Pope Francis greets a new priest during a 2015 ordination Mass in St. Peter's Basilica at the Vatican April 26. (CNS photo/Paul Haring)
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VATICAN CITY (CNS) -- While Pope Francis' recent comments on the subject of married priests made headlines around the world, his response falls clearly in line with the thinking of his predecessors.
In an interview with German newspaper Die Zeit, published in early March, Pope Francis was asked if allowing candidates for the priesthood to fall in love and marry could be "an incentive" for combatting the shortage of priestly vocations.
He was also asked about the possibility of allowing married "viri probati" -- men of proven virtue -- to become priests.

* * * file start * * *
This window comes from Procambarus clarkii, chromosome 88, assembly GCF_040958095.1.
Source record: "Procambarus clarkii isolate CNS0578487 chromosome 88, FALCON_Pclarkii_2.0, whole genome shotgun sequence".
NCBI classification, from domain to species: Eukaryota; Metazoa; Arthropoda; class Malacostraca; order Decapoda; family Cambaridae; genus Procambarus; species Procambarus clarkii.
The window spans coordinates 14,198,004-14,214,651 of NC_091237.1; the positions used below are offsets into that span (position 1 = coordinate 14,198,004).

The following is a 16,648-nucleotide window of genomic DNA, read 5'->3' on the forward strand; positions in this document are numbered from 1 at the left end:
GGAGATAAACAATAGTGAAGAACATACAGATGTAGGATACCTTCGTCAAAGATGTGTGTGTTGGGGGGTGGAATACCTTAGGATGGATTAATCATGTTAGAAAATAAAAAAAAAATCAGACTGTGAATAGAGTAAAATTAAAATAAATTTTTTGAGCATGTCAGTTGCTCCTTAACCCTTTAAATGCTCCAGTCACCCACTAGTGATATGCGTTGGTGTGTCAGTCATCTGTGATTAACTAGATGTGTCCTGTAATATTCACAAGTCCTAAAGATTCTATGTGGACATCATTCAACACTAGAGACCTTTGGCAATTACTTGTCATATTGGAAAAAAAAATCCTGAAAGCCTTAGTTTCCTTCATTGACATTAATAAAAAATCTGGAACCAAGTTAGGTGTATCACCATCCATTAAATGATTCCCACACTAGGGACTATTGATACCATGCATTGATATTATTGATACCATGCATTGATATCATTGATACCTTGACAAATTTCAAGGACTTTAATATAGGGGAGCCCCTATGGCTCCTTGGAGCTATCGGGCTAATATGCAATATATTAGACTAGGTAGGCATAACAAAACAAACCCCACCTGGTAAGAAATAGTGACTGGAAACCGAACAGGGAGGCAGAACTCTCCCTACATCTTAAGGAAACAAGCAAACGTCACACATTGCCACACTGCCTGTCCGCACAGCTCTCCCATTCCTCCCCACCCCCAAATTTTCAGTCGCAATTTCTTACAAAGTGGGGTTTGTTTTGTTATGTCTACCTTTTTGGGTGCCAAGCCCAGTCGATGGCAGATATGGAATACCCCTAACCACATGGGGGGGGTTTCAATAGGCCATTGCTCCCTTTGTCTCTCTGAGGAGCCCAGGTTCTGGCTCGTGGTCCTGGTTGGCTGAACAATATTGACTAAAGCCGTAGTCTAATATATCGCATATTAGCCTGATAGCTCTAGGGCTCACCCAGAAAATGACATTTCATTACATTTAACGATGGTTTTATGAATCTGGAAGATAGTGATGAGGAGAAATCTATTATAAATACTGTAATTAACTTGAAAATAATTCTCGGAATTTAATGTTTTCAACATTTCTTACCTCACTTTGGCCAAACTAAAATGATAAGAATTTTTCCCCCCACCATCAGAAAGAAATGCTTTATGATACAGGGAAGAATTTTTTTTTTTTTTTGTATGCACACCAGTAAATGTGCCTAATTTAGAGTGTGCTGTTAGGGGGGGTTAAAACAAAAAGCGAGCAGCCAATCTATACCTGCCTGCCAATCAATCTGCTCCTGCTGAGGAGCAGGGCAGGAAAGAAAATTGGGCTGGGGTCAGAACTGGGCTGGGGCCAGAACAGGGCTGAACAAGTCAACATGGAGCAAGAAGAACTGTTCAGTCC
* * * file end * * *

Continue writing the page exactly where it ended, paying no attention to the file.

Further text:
"We have to study whether 'viri probati' are a possibility. We then also need to determine which tasks they could take on, such as in remote communities, for example," Pope Francis said.
Expressing a willingness to study the question of allowing married men to become priests was hardly a groundbreaking response given that the topic was explored in two meetings of the Synod of Bishops and by both Pope Benedict XVI and St. John Paul II.
During the 2005 Synod of Bishops on the Eucharist, the possibility of ordaining men of proven virtue was raised as a way to provide priests for areas of the world where Catholics have very limited access to Mass and the sacraments.
"Some participants made reference to 'viri probati,' but in the end the small discussion groups evaluated this hypothesis as a road not to follow," a proposition from the synod said.